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Do Pet Microchips Have GPS Tracking?

Do Pet Microchips Have GPS Tracking?

Microchipping your dog is recommended by most veterinarians and animal protection groups. The Humane Society of the United States usually places a microchip beneath the skin of each dog it rehomes to ensure future safety. Then, there are GPS trackers. These more advanced tools are different from microchips and the two technologies are not currently combined. Today’s best dog GPS tracker devices are collars equipped with technology to pinpoint the location of your dog. The simple answer to the question, ‘does a dog microchip have GPS?’ is no.

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What is a Microchip?

A dog microchip is one of the most commonly used pieces of technology in the pet care industry. This is a low-cost option for a pet parent to keep track of a dog. Instead of being able to track a dog in real-time, though, dog microchips contain a unique identification code. A veterinarian scans the microchip injected beneath your dog’s skin when they are lost and retrieves the unique identification number. Your veterinarian will cross-reference the identification code with the information on a database to help identify your lost dog. Dog microchips increase the chances of reuniting a pet parent with their lost dog.

Benefits of Microchips

Microchips are a low-cost option for dog owners who want to be reunited with their pooch if it is lost. The microchip is placed in position using a syringe and produces the same feeling as a traditional vaccination shot when inserted. The statistics regarding dog microchips show how impressive the technology has become. Reports say the number of dogs without microchips returned to their owners when lost was just 22 percent. In contrast, 52 percent of microchipped dogs were returned to their owners. A dog owner can add notes about caring for their pup to the microchip database when they are registering their dog.

A pet microchip is not foolproof and can run into problems. A dog with a heavy metal collar could run into problems when a vet tries to scan its microchip. Dog owners need to keep the information about their pups up to date if they hope to be reunited with them when lost. Fat deposits can also form around the microchip and limit the ability of your vet to successfully scan the information.

What is a GPS Tracking Device?

How does a dog tracker work? A GPS tracking device you equip to your dog’s collar uses satellite technology to determine their location. The tracking abilities of your GPS tracker are based on the use of an app or a website. When you log into your app and search for the location of your dog, you send a signal to a satellite. The signal bounces from the satellite to your dog’s collar and then returns to the source of the signal. The exact location of your dog is then available to you within seconds of your request. Newer technologies have developed these trackers to have geofencing feature, as seen in today’s best GPS dog fence devices.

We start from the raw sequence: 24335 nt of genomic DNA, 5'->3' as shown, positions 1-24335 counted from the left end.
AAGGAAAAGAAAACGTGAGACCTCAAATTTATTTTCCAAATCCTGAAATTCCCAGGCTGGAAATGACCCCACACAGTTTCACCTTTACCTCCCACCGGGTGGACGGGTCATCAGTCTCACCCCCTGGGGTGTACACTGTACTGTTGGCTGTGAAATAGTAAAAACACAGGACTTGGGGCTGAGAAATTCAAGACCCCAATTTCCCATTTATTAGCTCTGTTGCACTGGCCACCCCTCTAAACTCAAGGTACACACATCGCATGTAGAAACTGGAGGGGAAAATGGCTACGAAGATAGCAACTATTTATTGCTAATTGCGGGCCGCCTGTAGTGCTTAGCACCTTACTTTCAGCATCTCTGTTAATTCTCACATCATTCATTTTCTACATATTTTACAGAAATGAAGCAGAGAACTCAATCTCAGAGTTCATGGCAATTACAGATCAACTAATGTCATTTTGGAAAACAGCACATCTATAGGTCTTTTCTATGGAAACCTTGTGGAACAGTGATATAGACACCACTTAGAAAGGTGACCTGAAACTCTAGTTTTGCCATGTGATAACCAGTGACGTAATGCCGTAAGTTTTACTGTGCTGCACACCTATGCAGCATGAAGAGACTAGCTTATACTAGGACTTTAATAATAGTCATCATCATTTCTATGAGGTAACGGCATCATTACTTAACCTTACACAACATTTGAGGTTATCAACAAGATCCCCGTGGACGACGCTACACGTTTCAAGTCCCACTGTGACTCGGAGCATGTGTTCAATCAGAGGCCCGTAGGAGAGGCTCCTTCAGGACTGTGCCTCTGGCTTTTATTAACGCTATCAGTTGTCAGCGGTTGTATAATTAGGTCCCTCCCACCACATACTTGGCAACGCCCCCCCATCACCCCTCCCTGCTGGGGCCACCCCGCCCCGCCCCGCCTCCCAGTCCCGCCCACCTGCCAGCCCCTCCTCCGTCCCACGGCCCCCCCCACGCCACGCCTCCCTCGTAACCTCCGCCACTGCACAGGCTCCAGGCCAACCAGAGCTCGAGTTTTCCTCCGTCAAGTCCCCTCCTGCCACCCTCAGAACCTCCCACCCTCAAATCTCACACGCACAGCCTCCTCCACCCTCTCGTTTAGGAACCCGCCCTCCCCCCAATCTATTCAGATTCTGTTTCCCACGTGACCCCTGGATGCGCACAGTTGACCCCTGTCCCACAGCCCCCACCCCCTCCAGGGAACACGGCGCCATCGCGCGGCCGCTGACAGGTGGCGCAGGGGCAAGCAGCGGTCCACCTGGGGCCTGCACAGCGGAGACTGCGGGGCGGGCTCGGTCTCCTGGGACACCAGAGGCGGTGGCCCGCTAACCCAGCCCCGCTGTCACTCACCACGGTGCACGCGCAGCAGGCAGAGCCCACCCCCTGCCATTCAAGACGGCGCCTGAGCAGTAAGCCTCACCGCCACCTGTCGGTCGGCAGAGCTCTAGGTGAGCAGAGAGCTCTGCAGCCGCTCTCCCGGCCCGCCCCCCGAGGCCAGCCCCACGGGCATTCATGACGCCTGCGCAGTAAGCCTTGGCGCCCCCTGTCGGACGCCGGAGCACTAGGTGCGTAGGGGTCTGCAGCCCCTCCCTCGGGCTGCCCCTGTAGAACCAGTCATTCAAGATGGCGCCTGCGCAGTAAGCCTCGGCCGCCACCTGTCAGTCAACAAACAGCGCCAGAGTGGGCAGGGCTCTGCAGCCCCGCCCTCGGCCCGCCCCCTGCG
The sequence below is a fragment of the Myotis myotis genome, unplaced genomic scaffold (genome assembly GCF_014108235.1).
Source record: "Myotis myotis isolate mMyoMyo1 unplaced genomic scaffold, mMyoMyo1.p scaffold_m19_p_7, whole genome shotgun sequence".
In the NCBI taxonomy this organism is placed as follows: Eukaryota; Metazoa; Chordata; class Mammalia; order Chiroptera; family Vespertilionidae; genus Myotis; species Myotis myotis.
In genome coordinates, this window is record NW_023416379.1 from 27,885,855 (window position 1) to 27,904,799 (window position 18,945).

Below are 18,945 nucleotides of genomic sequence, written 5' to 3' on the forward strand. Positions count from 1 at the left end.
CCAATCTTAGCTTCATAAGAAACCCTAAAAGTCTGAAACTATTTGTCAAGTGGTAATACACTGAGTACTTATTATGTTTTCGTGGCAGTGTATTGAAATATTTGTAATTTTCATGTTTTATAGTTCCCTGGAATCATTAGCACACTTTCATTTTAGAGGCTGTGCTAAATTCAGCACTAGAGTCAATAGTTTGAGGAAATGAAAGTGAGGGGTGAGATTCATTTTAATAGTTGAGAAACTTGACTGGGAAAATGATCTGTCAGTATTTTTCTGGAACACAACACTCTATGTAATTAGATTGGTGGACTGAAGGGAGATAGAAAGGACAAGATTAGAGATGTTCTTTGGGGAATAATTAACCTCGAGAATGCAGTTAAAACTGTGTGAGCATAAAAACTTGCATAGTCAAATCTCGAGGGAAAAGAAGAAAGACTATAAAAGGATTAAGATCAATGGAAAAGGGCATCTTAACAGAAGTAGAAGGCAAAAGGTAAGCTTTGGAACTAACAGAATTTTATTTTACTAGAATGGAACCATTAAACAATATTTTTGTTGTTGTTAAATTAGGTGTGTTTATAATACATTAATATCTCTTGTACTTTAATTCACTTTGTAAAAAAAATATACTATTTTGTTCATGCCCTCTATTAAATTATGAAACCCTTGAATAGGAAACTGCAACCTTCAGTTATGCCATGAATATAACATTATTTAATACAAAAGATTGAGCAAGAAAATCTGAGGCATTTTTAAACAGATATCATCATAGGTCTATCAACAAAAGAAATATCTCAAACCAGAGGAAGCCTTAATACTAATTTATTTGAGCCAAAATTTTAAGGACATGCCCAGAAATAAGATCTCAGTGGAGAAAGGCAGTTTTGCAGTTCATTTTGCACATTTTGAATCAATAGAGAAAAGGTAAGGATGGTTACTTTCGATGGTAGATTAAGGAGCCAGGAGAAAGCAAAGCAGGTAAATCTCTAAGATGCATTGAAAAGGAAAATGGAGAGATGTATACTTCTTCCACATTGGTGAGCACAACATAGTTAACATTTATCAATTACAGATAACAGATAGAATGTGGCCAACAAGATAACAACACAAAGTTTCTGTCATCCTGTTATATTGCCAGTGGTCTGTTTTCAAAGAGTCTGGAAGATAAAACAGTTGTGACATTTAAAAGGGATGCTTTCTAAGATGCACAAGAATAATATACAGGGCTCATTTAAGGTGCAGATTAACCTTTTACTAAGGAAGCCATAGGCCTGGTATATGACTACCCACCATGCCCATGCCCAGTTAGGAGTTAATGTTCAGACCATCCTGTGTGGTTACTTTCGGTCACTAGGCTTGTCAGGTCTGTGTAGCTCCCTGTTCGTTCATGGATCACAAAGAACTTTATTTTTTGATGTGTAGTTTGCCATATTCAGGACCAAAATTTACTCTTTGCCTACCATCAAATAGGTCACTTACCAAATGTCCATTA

The Pros and Cons of GPS Trackers

The benefits of using GPS technology include being able to pinpoint your pup’s location efficiently. GPS technology is more efficient in its use of technology to pinpoint the location of your pup in real time. The equipment costs for GPS tracking technology are not as high as for other forms of tracking technology.

The cons of GPS tracking devices include a potential monthly subscription to access the app or website of choice. Your dog’s collar will be battery-powered and need charging at regular intervals. GPS technology is not perfect and can be limited in its accuracy by trees and other obstructions between the device and the satellite.

ID Tags

A microchip placed under your dog’s skin is known as a radio frequency identification device. The idea is that a vet can scan the microchip placed under your pet’s skin and obtain information about your address and any healthcare notes. The latest RFID tags are being created to be worn on the collar of your puppy. The ID tags are equipped with all the information you need and do not require a battery. The technology is activated by microchip scanners used to identify your pup. When you move to a new home or change your phone number you can simply buy a new ID stage equipped with FRID technology to replace the old.

Despite the rise of microchipping and GPS trackers, it is recommended you use an ID tag as a form of identification. The traditional ID tag remains the first line of defense against losing your dog [1]. Adding an RFID tag to your dog’s collar will help you to keep track of your dog when she is lost. A traditional or RFID tag will help a stranger to use your dog’s name and soothe her when she is far from home. 

Do I Need to Track my Dog?

We have all seen our dogs chase a squirrel or a car without warning. The fear of losing your pet dog is enough to drive you to add a microchip to your dog’s vaccination record. Microchips are not a good way of tracking your dog in real time.

GPS trackers and tracking technology have come a long way in the last few years. A tracker attached to their collar can help you to keep your dog in your yard by setting invisible borders. The use of invisible dog fences includes emitting noise and light to stop her from roaming out of your yard humanely. If you fear that your dog will walk out of your yard and get lost, a GPS tracker is your best option. Using an app you can track the location of your dog within a few feet. GPS trackers do not usually require a Wi-Fi connection to maintain a link to the app installed on your mobile phone.

This content was originally published here.

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